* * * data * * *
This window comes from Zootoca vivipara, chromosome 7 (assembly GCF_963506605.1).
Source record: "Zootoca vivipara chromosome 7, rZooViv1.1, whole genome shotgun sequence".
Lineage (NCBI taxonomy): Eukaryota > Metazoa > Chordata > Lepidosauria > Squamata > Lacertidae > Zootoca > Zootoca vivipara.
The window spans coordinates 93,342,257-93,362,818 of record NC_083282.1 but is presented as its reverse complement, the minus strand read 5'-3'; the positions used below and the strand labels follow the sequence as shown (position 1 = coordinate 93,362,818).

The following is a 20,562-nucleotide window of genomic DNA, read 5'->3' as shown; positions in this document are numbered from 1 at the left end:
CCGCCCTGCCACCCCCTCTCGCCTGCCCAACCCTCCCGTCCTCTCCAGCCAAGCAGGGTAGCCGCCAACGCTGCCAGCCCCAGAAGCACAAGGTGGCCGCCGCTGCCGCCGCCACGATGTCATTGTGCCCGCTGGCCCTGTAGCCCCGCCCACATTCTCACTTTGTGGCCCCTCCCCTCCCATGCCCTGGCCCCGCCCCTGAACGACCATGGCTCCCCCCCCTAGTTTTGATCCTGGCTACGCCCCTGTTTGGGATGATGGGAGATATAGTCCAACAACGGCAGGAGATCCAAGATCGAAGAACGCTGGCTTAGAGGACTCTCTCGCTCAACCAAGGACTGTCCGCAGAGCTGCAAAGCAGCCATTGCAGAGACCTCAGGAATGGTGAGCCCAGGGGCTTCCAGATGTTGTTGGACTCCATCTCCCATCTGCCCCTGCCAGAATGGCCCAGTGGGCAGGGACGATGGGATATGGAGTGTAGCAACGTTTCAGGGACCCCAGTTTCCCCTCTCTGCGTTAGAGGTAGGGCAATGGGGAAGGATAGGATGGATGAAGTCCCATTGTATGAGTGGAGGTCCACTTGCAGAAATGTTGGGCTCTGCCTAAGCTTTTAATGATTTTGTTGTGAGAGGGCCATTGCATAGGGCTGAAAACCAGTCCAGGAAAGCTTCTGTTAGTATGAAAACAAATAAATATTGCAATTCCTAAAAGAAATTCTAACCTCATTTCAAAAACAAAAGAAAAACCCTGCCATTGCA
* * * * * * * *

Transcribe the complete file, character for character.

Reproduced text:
This window comes from Zootoca vivipara, chromosome 7 (assembly GCF_963506605.1).
Source record: "Zootoca vivipara chromosome 7, rZooViv1.1, whole genome shotgun sequence".
Lineage (NCBI taxonomy): Eukaryota > Metazoa > Chordata > Lepidosauria > Squamata > Lacertidae > Zootoca > Zootoca vivipara.
The window spans coordinates 93,342,257-93,362,818 of record NC_083282.1 but is presented as its reverse complement, the minus strand read 5'-3'; the positions used below and the strand labels follow the sequence as shown (position 1 = coordinate 93,362,818).

The following is a 20,562-nucleotide window of genomic DNA, read 5'->3' as shown; positions in this document are numbered from 1 at the left end:
CCGCCCTGCCACCCCCTCTCGCCTGCCCAACCCTCCCGTCCTCTCCAGCCAAGCAGGGTAGCCGCCAACGCTGCCAGCCCCAGAAGCACAAGGTGGCCGCCGCTGCCGCCGCCACGATGTCATTGTGCCCGCTGGCCCTGTAGCCCCGCCCACATTCTCACTTTGTGGCCCCTCCCCTCCCATGCCCTGGCCCCGCCCCTGAACGACCATGGCTCCCCCCCCTAGTTTTGATCCTGGCTACGCCCCTGTTTGGGATGATGGGAGATATAGTCCAACAACGGCAGGAGATCCAAGATCGAAGAACGCTGGCTTAGAGGACTCTCTCGCTCAACCAAGGACTGTCCGCAGAGCTGCAAAGCAGCCATTGCAGAGACCTCAGGAATGGTGAGCCCAGGGGCTTCCAGATGTTGTTGGACTCCATCTCCCATCTGCCCCTGCCAGAATGGCCCAGTGGGCAGGGACGATGGGATATGGAGTGTAGCAACGTTTCAGGGACCCCAGTTTCCCCTCTCTGCGTTAGAGGTAGGGCAATGGGGAAGGATAGGATGGATGAAGTCCCATTGTATGAGTGGAGGTCCACTTGCAGAAATGTTGGGCTCTGCCTAAGCTTTTAATGATTTTGTTGTGAGAGGGCCATTGCATAGGGCTGAAAACCAGTCCAGGAAAGCTTCTGTTAGTATGAAAACAAATAAATATTGCAATTCCTAAAAGAAATTCTAACCTCATTTCAAAAACAAAAGAAAAACCCTGCCATTGCA